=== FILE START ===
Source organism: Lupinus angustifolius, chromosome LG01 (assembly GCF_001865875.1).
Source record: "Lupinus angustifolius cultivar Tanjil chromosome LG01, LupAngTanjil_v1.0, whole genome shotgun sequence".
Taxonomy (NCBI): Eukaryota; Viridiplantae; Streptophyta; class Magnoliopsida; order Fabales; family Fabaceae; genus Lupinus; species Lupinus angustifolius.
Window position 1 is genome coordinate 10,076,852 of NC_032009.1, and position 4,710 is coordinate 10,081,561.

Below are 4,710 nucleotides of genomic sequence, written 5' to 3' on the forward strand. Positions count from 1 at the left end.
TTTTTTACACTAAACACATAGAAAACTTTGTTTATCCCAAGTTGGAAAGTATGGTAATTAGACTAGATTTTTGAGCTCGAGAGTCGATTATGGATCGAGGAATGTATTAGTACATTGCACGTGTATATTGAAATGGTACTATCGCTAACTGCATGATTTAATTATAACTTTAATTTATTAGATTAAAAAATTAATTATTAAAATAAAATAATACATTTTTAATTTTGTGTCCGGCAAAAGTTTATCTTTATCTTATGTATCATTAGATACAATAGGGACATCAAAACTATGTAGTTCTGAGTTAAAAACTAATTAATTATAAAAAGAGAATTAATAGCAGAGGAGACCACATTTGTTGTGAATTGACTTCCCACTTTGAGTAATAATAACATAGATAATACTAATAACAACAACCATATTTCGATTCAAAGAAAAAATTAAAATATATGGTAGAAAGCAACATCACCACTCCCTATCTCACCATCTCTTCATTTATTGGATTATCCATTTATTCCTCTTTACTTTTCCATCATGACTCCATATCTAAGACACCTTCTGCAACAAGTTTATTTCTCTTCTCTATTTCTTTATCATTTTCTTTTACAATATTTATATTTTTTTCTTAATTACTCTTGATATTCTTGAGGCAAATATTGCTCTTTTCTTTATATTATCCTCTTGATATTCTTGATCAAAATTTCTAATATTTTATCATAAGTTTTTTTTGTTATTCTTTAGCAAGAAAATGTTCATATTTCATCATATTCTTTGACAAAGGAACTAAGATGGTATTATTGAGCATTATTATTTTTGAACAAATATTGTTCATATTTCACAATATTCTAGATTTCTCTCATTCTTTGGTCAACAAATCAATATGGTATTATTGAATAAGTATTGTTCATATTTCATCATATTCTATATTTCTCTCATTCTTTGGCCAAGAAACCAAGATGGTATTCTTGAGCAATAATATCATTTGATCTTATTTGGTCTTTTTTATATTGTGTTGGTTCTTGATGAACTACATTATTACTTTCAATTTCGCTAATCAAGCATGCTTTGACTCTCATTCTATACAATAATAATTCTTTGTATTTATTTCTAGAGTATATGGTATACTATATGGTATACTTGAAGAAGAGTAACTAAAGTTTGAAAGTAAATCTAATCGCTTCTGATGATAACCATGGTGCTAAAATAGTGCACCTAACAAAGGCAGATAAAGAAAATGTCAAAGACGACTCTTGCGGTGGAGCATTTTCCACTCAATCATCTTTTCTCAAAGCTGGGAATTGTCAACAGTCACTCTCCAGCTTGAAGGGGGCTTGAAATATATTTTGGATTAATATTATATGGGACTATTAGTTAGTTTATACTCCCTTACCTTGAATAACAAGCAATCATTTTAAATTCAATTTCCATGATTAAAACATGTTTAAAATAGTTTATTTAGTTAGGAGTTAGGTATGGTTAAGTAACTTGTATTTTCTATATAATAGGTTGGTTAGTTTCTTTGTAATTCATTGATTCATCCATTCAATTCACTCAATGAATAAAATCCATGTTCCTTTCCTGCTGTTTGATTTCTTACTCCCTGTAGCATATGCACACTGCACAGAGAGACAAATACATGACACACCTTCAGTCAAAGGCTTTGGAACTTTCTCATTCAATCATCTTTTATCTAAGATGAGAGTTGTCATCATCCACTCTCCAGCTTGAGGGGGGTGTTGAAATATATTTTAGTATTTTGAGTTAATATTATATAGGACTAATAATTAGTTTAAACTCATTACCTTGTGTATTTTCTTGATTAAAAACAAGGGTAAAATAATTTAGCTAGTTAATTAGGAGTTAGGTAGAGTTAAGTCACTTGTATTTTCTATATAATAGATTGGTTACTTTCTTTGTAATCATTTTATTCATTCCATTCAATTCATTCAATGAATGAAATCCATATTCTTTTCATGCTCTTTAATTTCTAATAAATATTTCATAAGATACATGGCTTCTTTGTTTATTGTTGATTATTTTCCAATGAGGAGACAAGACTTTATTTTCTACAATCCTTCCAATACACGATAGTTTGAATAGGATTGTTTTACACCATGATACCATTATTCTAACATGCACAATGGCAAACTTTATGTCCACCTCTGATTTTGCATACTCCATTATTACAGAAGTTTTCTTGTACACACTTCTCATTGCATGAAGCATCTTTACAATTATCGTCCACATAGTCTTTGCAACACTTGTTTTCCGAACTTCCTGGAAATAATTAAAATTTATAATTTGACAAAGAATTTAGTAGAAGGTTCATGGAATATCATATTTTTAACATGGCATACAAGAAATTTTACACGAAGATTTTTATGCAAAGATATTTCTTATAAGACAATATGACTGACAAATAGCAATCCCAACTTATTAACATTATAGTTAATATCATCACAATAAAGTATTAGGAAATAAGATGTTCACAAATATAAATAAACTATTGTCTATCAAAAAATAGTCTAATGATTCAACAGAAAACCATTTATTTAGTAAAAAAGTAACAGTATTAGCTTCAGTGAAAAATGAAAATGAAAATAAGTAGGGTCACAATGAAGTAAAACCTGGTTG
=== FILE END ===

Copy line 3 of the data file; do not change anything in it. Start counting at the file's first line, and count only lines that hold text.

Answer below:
Taxonomy (NCBI): Eukaryota; Viridiplantae; Streptophyta; class Magnoliopsida; order Fabales; family Fabaceae; genus Lupinus; species Lupinus angustifolius.